This is a column of analysis.
As we as a city continue our ongoing debate about downtown housing incentives and gentrification—are you for them, against them or ambivalent?—it’s probably best we figure out what exactly it is we’re talking about.
If you’d asked me five years ago what my definition of displacement or gentrification was, my answer would be much different than it is today.
I would be sure.
Today, I’m not so sure, even though I’m much more knowledgeable on the topic. I have more perspective. The more we at the Heron report on the issue, the more community meetings we attend, the more doors we knock on, the more uncertain I’ve become.
Reporter Gaige Davila has been interviewing a variety of people—from city officials to housing advocates to homeowners who are genuinely stressed about being displaced—for a piece that we’ll publish Sunday about the city’s attempts at addressing displacement issues in San Antonio.
Everyone quoted in the article, it seems, has their own definition.
I always thought the classic displacement scenario as being one where a homeowner couldn’t afford to pay their property taxes because of the rise in the value of their home—their long-neglected neighborhood becomes a hot real estate submarket because of _________________.
This situation is what city officials describe as indirect displacement, when a household gets caught in the appreciation ripple created by new investment in their community.
An example of direct displacement would be one like Mission Trails, which happened four years ago when an entire mobile home community was uprooted to create a clean slate for a luxury apartment development called Mission Escondida. I remember arguing with a colleague at the San Antonio Express-News, where I worked at the time, about how it didn’t qualify as true gentrification because the residents didn’t own the property—a stance that seems narrow-minded and callous as I reflect back on it.
Mission Trails was its own kind of special tragedy because of the way two forces created by local government—one indirect, one direct—converged on the low-income, 100-household community that, in retrospect, never had a chance: the Bexar County-backed creation of the Mission Reach segment of the San Antonio River, above which Mission Trails sat on an escarpment, and the Center City Housing Incentive Policy, from which Mission Escondida received a $1.8 million incentive package.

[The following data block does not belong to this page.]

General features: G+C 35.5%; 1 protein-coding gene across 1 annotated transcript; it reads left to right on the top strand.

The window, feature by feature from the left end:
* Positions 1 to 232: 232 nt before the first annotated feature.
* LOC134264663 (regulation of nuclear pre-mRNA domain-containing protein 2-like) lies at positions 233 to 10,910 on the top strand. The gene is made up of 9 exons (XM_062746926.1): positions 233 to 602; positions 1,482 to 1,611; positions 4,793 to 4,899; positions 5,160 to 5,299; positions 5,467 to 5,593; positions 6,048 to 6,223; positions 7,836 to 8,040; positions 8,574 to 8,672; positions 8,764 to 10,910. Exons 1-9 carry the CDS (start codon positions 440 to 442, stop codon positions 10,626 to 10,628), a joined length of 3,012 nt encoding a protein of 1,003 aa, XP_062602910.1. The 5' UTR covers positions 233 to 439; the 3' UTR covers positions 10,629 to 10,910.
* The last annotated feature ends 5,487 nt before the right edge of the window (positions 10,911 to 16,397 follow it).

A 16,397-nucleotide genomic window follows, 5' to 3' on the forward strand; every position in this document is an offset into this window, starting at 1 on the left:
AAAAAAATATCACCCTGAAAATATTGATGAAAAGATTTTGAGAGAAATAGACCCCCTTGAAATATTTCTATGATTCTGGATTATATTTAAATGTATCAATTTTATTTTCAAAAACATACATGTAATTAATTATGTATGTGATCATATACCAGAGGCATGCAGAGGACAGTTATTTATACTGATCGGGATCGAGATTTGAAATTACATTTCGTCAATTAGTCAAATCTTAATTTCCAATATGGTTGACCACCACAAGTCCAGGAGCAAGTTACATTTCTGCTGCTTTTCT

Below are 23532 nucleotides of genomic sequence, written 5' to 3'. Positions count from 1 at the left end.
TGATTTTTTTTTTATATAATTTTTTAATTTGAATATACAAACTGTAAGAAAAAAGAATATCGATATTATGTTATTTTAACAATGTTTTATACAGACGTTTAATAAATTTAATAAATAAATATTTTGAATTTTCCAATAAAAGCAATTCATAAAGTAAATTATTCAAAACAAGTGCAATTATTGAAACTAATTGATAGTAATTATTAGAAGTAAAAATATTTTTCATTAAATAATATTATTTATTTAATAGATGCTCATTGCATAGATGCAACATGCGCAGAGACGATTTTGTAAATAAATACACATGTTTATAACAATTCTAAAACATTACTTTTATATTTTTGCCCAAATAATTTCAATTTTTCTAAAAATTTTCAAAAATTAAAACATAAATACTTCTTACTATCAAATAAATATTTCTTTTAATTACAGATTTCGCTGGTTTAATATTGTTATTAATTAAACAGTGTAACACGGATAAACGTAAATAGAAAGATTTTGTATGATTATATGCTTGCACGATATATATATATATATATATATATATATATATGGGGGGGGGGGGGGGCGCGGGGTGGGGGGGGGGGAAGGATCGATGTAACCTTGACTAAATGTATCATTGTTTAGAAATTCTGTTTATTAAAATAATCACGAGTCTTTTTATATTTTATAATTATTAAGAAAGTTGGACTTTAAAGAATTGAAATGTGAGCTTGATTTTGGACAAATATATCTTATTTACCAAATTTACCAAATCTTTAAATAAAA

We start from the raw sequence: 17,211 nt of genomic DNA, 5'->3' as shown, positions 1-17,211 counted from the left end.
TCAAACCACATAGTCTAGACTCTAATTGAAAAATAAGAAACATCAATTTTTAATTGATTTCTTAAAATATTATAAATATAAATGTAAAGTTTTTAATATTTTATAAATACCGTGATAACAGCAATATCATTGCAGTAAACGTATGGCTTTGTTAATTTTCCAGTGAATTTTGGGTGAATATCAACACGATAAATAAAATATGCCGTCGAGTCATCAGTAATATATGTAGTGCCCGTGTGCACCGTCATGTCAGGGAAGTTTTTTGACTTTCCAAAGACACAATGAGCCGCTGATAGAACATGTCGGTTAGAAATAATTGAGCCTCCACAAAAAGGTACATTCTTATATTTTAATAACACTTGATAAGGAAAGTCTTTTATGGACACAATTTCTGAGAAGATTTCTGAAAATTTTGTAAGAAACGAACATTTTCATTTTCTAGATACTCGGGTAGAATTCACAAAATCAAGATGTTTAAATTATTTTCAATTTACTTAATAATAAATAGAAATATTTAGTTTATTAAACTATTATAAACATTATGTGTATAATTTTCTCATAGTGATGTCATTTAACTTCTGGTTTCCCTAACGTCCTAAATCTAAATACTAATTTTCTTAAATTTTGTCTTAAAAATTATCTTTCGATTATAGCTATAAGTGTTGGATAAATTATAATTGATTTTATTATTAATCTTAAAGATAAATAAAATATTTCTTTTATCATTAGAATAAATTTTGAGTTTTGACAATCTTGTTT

The old Soap Works apartments, now called Soap Factory, are similar, except it wasn’t the southern stretch of the San Antonio River that was turned into a linear park, but San Pedro Creek. At that sprawling apartment complex in west downtown, at least three households have received relocation assistance from the city—either from federal dollars or from the city’s general fund—because of a rent hike. The apartments, because of the $178 million creek renovation, became prime real estate and the new owner from Houston began upgrading the units. With upgrades came higher rents.
As you’ll read in our piece on Sunday, some homes pile up code enforcement violations and subsequent fines to the point that people can’t afford to pay them, and then it all snowballs.
Other homeowners are foreclosed on—either by the county (taxes) or by the bank (mortgage). In either case, they couldn’t afford the cost of owning a home, and so what happens in those situations?
I took a course on foreclosures once, for research when I worked at the E-N, and I remember the instructor, an investor, talked about how people don’t pay their mortgages because one of three things happened—they lost their job, they got divorced, or someone in the family got terminally ill. Would one of those situations be considered displacement or just a terrible turn of events? I’m not sure—because as property taxes rise, or a neighborhood becomes more expensive to live in, the volume of things one considers to be affordable, it would seem, begins to shrink.
I imagine the rise in property values doesn’t help any household’s financial situation—whether you have job security, are living with the love of your life, or are in perfect health. Those rising expenses only push a household closer and closer to the edge of vulnerability. Maybe it wasn’t a tragic event, but a lesser blow, like a new brake job on the old jalopy?
What if, before it got to that point, the household’s finances squeezed tighter and tighter with each year’s appraisal, and an investor knocks on the screen door and offers the stressed household cash for their home, and they take the offer? Would that be considered displacement?
One cannot ignore the San Antonio Housing Authority (SAHA). In 2017, while serving as managing editor at Folo Media, we wrote this in an article:
By February 2014, 205 residents had been displaced from Wheatley Courts, which were being razed so that construction could begin on the new community.
At an invite-only breakfast later, where guests were updated on how the new community that replaced the courts called East Meadows was doing, a SAHA staffer approached me and took umbrage with our use of the word “displaced.” It didn’t qualify, she said (I really can’t remember her name nor title) because every resident was allowed to move back into the new mixed-income apartments once they were built. What if they didn’t want to move?
There is, what some experts describe as, cultural displacement. This happens when the neighborhood changes to the point that it no longer serves the interests or needs of longtime residents, and so they sort of voluntarily move.
Maybe displacement is when you are compelled to move for a reason you didn’t choose?